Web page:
In some cases, I don’t even aim the flow into the pool. I’ll set things up, for example, so that the water falls onto the deck and drains into the pool. In fact, this represents a whole set of options I’ve been borrowing from a restaurant in Napa Valley, Calif. In the center of its outdoor dining area was an iron table with a vase on it that looked as if it had just tipped over. They’d plumbed this thing so that the water ran up one of the legs and continuously poured out of the vase, right onto the decking and into a basin for recirculation.

It wasn’t much water – just a fraction of what comes out of a garden hose – but it created an impressively elegant effect – and I’ve been working on variations of that theme ever since. Sometimes, for instance, I’ll set up little statues with spouts that send water onto the deck; I’ll just put in some type of grate and create a little gravity line running into the pool. Again, this is a fairly inexpensive feature, but one that exercises the senses, creates a unique sound and captures lots of attention.


I do more and more of this creative sort of borrowing all the time. I used to pass by waterfeatures and take them in at a glance, but now I stop and study them, picking up all I can for use in my own projects.

Some of this stuff can even be picked up in books. If you can’t get to Rome or Turkey or Spain or Japan to see great watershapes in person, you can study these architectural and design traditions at a library table or in the relative comfort of your office.

Bower 2-TiffAnother great source of inspiration is nature. In fact, I believe that anyone whose job it is to design watershapes should take a hike now and then: It’ll be good for your health, your eye and your imagination. Use the opportunity to look at the way water moves in streams, rivers and waterfalls. Use your camera and study the pictures later, or make drawings or take notes or use your memory. For one thing, it’s a great way to write off a vacation; for another, it gives you an opportunity to study the often surprising ways nature gets things done.

On one hike, for example, I saw this really unusual effect where a very low volume of water was trickling over a large stack of round river rocks. It’s something that I would never have considered doing – nor would I have thought that nature worked that way – but there it was, and I ended up including a very similar structure in one of my pools. (It turned out great, by the way.)

On a recent trip to Southeastern Ohio, I went on a walking tour of this deep canyon that had been carved by glaciers and water – a truly amazing place. One thing that stood out was a spot where a tiny, late-summer stream of water was barely trickling down for a distance of about 20 feet. It was unexpected, and it demonstrated that you don’t have to set up a flood to create a dramatic water effect.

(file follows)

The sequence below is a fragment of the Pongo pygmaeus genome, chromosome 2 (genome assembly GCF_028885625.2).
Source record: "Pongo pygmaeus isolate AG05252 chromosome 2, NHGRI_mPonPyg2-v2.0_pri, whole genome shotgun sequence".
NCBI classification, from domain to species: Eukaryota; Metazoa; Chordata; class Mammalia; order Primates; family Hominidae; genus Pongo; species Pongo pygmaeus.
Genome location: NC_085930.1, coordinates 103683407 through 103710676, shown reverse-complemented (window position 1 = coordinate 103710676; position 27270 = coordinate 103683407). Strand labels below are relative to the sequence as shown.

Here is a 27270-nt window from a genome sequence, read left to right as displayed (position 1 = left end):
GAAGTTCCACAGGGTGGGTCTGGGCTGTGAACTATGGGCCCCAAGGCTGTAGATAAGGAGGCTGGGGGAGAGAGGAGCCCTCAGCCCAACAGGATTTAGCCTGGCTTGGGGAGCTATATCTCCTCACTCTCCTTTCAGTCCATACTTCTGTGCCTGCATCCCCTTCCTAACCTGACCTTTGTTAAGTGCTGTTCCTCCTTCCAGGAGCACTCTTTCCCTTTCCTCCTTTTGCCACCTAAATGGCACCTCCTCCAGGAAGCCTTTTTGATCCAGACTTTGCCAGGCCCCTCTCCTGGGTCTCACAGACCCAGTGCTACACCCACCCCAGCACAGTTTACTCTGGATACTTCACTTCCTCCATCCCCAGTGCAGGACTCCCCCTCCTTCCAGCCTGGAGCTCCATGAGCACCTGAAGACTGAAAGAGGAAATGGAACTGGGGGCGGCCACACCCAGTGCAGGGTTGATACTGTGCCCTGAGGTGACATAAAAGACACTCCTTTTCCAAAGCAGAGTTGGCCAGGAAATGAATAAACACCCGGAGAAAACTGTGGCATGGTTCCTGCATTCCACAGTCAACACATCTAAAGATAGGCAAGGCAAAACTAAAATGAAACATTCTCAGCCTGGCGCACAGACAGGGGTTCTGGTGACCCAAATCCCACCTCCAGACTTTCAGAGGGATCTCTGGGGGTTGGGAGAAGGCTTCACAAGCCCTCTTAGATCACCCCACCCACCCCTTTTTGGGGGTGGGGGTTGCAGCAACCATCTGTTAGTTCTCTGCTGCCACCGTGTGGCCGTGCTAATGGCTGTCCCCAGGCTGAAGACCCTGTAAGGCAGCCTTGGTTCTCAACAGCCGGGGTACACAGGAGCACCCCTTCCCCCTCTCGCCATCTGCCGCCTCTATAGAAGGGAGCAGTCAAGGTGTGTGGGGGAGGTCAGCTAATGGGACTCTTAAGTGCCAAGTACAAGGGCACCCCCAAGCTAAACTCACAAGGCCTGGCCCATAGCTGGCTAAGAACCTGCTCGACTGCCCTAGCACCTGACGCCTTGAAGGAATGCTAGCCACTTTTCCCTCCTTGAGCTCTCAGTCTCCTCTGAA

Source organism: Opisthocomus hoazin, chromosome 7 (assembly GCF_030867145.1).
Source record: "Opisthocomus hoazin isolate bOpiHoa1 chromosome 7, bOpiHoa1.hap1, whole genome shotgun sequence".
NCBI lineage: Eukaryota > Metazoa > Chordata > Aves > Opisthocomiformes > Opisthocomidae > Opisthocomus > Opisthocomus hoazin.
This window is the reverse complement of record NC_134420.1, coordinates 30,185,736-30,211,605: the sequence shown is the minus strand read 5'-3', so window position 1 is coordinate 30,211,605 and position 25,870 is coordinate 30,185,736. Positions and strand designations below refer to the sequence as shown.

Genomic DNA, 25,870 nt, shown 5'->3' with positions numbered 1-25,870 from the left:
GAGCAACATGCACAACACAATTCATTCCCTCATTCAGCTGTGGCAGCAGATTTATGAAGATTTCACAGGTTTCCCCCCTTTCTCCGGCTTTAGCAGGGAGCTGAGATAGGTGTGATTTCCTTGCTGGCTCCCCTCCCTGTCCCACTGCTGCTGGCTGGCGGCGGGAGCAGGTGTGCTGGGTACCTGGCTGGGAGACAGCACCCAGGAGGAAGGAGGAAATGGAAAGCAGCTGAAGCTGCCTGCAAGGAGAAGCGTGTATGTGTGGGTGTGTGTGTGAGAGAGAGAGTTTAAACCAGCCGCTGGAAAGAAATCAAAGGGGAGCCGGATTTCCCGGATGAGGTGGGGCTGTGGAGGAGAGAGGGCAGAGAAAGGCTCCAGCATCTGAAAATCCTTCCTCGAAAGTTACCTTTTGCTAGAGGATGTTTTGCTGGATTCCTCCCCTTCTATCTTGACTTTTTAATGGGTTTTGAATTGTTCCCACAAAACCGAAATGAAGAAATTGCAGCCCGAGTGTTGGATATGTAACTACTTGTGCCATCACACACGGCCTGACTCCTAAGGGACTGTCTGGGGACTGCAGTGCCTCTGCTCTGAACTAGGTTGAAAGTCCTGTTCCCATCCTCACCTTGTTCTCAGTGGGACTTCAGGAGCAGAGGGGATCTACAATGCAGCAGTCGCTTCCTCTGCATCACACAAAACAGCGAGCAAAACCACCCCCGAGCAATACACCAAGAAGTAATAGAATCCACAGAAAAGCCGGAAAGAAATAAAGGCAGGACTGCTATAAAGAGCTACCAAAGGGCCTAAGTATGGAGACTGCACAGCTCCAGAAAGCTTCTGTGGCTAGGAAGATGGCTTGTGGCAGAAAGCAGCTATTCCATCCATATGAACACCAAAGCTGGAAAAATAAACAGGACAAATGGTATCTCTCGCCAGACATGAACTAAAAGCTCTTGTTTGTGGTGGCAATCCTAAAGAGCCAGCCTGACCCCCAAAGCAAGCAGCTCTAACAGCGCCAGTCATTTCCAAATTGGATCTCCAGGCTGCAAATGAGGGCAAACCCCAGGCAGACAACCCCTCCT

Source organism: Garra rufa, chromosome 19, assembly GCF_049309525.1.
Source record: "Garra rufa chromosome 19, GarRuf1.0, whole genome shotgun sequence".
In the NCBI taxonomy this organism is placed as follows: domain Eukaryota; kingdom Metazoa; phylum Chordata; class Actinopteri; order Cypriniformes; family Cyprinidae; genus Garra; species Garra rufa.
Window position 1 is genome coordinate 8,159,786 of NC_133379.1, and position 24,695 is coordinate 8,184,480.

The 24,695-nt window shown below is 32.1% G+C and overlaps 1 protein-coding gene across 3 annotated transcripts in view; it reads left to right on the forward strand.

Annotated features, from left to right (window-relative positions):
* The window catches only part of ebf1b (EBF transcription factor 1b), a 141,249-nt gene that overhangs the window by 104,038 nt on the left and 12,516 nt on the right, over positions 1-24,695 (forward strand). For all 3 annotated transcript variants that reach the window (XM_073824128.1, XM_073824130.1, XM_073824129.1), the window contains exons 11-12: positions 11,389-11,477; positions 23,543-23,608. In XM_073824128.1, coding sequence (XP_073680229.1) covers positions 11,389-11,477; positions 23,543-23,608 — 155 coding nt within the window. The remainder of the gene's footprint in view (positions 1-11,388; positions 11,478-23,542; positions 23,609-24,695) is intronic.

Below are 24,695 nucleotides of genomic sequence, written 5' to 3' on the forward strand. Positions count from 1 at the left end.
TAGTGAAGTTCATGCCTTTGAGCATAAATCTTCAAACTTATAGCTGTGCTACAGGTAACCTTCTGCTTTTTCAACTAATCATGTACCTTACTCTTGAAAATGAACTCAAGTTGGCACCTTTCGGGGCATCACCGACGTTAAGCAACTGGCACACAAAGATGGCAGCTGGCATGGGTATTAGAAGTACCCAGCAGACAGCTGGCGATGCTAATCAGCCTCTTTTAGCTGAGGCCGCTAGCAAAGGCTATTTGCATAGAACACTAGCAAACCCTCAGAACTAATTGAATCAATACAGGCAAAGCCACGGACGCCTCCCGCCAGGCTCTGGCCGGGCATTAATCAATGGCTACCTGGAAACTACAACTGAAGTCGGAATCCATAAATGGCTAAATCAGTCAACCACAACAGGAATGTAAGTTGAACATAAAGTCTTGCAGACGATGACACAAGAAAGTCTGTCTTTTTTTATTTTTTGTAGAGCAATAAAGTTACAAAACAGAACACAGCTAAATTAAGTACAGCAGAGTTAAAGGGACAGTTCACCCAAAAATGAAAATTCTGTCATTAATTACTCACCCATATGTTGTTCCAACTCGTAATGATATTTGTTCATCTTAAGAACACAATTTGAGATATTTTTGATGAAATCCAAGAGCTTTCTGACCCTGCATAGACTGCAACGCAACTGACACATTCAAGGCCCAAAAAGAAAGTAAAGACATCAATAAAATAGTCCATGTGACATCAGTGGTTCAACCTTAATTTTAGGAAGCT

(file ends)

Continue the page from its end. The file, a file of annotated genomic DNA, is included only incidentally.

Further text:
You see a lot of this “sensitivity to the small” in Japanese gardens, where a trickle of water is often used to create specific visual, aural and tactile effects. Just about everything in Japan’s incredible design tradition is there to mimic some natural form, and huge effects are often achieved on a small scale. I’ve incorporated some of these ideas in my projects. Even with big, elaborate waterfalls, for example, I’ll include small “trickle rocks” to add elements of surprise, contrast and texture to the installation.

In more formal settings, where I’m after a Greek or Roman look, the “trickle” may come from a single deck-mounted nozzle, or I’ll line up a half dozen or so of these jets to create a line of arcs flowing into the pool. It’s not tremendously costly – and it nicely complements the more rectilinear styles of architecture many of my clients prefer these days.

Bower 1-Tiff

These more formal settings have given me plenty of opportunities to work with off-the-shelf waterfeatures, such as the sheer cascades or waterwall nozzles. I was particularly happy in one case in which I mounted a cascade system in a length of deck cantilevered out over the water. I’ve also set them up in archways or atop columns so the water falls from a good height and creates a curtain effect under which people can swim or play.

As I mentioned at the outset, there are no real limits to what can be designed and accomplished with moving water – and the concepts work with any style from the naturalistic to the most formal. (I haven’t focused on it here, but they also work for practical reasons – for instance, to mask traffic noise.)

And of course, there will always be those customers for whom only the biggest and most spectacular will do. Projects where you install a rock grotto with seating behind the falls and elaborate cascading waterfalls and maybe even a slide provide a real opportunity to be creative. Or you may have a client who wants a river effect that will carry bathers around the pool on a stream of moving water.

These jobs get expensive, but they, too, benefit from the sort of subtle touches described above. It’s all in the details – and the details are where the strongest impressions are often made.


It doesn’t happen too often, but I’ve run into occasions where moving water produced great responses that I hadn’t even anticipated.

I installed a vanishing edge pool not too long ago, right on the waterfront. I’d added some small streams of water that were intended to create little surface waves that would help the pool surface blend into the water in the distance. As it turns out, my client is thrilled by a couple hundred dollars’ worth of arcing spouts and doesn’t care much at all about the big-ticket vanishing edge!

Truth is, you never know for sure how moving water will influence the look and feel of a job or how the client will perceive it. Again and again, however, I’ve found that the net effect is very, very positive. We live in a time when the influence of things like Zen and Feng Shui abound. We also work in a medium that embodies very strong aesthetics.

When we fully understand and appreciate the power and beauty of moving water, we’re able to give our customers the level of wonder and fascination they crave. On that level, imagination is truly the only limit.

Brian Van Bower runs Aquatic Consultants, a design firm based in Miami, Fla., and is a co-founder of the Genesis 3 Design Group; dedicated to top-of-the-line performance in aquatic design and construction, this organization conducts schools for like-minded pool designers and builders. He can be reached at [email protected].